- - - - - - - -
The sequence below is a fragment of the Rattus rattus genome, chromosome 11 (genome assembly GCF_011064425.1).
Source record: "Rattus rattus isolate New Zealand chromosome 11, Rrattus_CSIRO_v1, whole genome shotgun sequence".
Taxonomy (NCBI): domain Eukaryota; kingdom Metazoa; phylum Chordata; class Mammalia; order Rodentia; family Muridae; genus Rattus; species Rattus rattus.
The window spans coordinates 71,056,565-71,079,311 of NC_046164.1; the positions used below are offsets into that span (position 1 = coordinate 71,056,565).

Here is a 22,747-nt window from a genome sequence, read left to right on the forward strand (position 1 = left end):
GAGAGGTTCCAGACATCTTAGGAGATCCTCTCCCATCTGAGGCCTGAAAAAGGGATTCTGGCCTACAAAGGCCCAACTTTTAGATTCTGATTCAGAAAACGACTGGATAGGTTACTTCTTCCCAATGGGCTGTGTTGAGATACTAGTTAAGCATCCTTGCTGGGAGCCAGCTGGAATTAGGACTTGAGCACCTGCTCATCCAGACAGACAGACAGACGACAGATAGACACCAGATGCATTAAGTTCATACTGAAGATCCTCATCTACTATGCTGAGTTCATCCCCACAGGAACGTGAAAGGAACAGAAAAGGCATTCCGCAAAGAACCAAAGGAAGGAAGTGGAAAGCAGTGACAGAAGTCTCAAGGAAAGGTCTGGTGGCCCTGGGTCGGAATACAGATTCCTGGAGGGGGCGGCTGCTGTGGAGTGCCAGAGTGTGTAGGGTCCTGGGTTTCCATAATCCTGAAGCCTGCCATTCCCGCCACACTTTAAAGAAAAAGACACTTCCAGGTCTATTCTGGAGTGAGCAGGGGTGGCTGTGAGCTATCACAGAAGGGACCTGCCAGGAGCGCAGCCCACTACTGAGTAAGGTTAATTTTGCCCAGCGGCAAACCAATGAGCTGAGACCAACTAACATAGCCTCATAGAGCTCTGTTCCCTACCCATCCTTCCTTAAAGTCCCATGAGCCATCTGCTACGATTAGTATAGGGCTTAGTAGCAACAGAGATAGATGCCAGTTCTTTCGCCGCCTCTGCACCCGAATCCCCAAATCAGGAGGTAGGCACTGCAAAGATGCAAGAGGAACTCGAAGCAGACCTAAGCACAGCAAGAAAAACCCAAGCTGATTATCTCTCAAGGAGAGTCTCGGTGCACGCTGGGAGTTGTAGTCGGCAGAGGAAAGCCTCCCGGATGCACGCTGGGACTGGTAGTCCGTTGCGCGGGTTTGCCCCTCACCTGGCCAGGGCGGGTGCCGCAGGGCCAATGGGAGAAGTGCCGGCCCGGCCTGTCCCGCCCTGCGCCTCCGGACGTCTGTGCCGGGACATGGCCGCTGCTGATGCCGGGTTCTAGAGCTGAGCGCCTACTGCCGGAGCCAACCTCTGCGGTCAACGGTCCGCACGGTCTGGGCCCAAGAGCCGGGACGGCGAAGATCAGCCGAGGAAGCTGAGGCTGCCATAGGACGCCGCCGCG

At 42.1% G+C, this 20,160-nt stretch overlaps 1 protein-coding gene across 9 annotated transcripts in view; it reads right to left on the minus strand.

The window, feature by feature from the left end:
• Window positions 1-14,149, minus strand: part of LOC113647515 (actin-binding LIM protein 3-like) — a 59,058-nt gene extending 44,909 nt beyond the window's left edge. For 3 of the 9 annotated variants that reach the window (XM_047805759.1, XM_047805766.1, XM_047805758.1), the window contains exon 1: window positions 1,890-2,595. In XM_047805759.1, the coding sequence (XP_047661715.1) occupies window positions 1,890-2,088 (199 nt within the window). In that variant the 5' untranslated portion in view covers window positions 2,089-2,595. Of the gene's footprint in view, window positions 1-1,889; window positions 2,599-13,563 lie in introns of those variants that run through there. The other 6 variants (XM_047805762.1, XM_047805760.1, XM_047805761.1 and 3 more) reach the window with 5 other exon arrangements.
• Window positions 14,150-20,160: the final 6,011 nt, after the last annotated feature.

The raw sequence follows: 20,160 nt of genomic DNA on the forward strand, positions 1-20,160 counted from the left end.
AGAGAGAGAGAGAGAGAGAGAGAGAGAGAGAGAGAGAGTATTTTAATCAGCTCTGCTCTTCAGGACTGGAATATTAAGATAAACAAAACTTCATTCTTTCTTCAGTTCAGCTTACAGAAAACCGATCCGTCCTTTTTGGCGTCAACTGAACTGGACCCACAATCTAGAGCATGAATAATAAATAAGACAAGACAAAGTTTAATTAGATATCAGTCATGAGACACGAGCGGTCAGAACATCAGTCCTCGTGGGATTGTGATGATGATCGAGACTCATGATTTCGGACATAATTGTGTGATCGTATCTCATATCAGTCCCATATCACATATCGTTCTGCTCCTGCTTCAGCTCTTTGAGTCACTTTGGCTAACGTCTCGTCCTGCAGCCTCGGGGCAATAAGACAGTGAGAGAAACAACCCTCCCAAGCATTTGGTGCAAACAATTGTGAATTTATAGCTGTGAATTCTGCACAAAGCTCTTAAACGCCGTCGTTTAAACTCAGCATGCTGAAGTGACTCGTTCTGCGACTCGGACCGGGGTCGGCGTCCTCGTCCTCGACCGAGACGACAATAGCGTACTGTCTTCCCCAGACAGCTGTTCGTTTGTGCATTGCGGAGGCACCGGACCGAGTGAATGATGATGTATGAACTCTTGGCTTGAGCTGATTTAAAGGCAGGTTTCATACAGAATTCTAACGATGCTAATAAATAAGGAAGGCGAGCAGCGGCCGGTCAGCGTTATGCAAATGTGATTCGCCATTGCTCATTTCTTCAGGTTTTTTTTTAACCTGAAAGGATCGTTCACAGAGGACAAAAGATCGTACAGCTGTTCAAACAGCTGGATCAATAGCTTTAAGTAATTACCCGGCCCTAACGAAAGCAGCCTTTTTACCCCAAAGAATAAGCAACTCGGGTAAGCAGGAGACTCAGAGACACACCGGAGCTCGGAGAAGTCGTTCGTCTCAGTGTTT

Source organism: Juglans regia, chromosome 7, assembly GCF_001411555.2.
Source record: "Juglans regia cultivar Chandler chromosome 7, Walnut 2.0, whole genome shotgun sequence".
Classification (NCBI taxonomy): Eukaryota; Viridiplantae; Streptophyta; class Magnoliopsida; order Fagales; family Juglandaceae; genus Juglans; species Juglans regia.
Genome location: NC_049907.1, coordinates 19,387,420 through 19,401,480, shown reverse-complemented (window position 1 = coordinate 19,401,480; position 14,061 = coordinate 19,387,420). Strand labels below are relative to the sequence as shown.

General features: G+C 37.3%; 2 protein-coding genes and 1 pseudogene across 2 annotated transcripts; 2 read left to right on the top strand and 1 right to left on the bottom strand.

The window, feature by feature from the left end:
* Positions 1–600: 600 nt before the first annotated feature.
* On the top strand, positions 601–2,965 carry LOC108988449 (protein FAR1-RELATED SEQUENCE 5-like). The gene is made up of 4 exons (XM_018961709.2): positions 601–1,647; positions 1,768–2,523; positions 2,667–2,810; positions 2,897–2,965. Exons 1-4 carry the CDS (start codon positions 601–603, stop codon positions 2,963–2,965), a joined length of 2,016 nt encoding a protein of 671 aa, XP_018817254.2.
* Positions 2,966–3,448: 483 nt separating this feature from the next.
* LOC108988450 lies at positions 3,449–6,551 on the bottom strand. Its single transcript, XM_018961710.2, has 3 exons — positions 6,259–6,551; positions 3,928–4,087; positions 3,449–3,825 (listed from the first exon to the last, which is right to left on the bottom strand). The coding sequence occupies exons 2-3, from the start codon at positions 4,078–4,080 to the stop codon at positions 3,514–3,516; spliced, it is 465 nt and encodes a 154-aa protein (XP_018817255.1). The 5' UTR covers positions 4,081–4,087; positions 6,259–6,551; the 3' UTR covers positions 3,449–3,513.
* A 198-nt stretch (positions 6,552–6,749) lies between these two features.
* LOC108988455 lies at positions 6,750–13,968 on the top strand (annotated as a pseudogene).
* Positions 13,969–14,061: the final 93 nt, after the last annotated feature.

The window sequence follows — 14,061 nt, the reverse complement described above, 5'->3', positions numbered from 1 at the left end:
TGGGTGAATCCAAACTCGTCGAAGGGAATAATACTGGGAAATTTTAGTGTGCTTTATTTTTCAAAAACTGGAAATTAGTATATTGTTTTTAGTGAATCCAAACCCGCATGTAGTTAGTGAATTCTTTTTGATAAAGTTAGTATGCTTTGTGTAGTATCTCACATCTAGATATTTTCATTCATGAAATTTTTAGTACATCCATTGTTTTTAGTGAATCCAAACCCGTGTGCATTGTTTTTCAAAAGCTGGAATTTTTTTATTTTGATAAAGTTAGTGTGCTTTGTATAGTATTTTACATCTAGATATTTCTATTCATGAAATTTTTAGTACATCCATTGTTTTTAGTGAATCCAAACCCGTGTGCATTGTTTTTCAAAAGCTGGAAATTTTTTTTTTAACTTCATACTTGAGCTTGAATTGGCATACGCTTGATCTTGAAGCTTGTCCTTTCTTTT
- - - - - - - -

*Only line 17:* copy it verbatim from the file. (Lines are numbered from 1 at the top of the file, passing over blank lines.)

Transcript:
General features: G+C 37.3%; 2 protein-coding genes and 1 pseudogene across 2 annotated transcripts; 2 read left to right on the top strand and 1 right to left on the bottom strand.